Pictured: Along with the crime scene work in the field and interviewing suspects, Deputy Vicky Puente spends a large part of her day reviewing reports and cataloging evidence attached to her full case load. Photo by MAURICIO JULIAN CUELLAR JR.

First Hispanic female sheriff's deputy now first female CID investigator

Mauricio Julian Cuellar Jr., Alice Echo-News Journal

Combing through evidence at the Criminal Investigation Division of the Jim Wells County Sheriff's Office, Deputy Vicky Puente is a model of focused intensity.

Whether it's reviewing investigation reports, working a crime scene for clues or talking to witnesses and suspects, Puente sees her job in the department as never-ending, and at times exhaustive. But in the end, there is no place she would rather be than on the job.

Puente's career in law enforcement has so far been a series of firsts. At the time of her hiring nearly three years ago, Puente was the only female patrol officer in the department.

Nine months ago, she was asked to take on a new role as a part-time investigator in CID. Splitting her time between patrol work and investigations, Puente honed her skills and when a position opened up in the division, Puente went to CID full-time, becoming the first female investigator in the department's history.

An opportunity also opened up six months ago with the County's SWAT team, and Puente jumped at the chance to become its first female member.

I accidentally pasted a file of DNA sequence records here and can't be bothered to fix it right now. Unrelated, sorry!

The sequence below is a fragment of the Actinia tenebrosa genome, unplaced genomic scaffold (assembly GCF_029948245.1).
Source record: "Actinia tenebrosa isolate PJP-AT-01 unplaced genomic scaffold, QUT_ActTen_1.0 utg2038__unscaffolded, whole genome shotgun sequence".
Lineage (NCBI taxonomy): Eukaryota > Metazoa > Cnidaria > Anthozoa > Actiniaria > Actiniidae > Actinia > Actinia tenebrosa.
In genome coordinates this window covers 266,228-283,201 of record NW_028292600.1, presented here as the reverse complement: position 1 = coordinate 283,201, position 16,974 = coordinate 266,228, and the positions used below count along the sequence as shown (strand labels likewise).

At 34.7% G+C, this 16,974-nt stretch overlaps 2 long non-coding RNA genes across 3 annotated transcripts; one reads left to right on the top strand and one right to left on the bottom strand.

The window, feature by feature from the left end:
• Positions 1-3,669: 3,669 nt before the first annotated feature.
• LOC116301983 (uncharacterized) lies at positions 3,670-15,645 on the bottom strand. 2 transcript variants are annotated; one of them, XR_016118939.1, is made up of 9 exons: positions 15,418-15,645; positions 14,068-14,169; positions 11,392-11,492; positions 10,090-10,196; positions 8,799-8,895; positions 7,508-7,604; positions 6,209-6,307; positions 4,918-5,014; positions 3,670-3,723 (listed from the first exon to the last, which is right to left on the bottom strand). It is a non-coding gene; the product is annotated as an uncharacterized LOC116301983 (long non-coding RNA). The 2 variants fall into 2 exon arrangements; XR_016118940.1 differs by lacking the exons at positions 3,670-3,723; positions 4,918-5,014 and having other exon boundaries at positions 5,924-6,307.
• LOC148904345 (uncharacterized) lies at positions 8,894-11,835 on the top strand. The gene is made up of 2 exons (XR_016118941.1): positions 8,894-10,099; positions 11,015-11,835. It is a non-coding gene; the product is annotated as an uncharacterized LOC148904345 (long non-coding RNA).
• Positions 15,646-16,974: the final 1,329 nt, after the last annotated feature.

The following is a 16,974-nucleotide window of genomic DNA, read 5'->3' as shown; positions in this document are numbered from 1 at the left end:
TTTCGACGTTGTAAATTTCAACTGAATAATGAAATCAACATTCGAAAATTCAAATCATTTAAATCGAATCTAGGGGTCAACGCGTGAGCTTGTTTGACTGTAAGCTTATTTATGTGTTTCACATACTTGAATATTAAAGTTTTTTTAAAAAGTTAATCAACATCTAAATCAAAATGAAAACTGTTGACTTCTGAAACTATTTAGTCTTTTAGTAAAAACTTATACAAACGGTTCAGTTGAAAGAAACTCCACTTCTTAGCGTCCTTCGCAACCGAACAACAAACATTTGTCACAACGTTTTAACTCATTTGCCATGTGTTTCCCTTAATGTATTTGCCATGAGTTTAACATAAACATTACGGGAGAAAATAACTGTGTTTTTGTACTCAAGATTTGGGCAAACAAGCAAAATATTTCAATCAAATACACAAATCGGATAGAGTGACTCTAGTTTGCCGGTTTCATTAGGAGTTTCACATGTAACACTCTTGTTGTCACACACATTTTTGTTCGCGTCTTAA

"Most of the cases I receive in CID involve sexual assaults, child sexual assaults and aggravated assaults. Anything really pertaining to women or children," Puente said. "It's easier for children to look at a female as a motherly figure in those situations. When you're collecting information on a rape case, you have to be very specific and detailed in your questioning of the victim, and women tend to feel better about being asked such questions from a female."

During her work, she uses her femininity as an attribute when working with the victims, and says she never feels used just for being a woman.

"I don't mind. I don't look at it in a negative way. They're using me to let those people feel more comfortable," Puente said.

Along with assault cases, Puente also sets up appointments for children at the advocacy center and accompanies them to the meetings. She also handles a standard load of burglary and theft cases that are referred to CID from throughout the county.

"Our office probably receives two to three burglary or theft cases a day. For assault cases, the number varies. During a weekend though, we could see as many as five or six assaults," Puente said.

Burglary and theft cases are often harder to solve, she said, because residents don't keep track of serial numbers or fail to give an accurate description of what was taken.

"We have programs that can track these items in pawn shops across the state. We can enter a suspect's name, a serial number or even a detailed description and receive a lead on pawned items," Puente said.

When it comes to her work on SWAT, Puente has worked with entry teams on no-knock warrants, watched for suspects escaping while working on the perimeter team, and driven the team vehicle.

"The whole department, no matter what area I was working in, COPS in Schools, Patrol, CID or SWAT, has never treated me differently," Puente said. "Whenever we're out there on duty, we all look out for each other."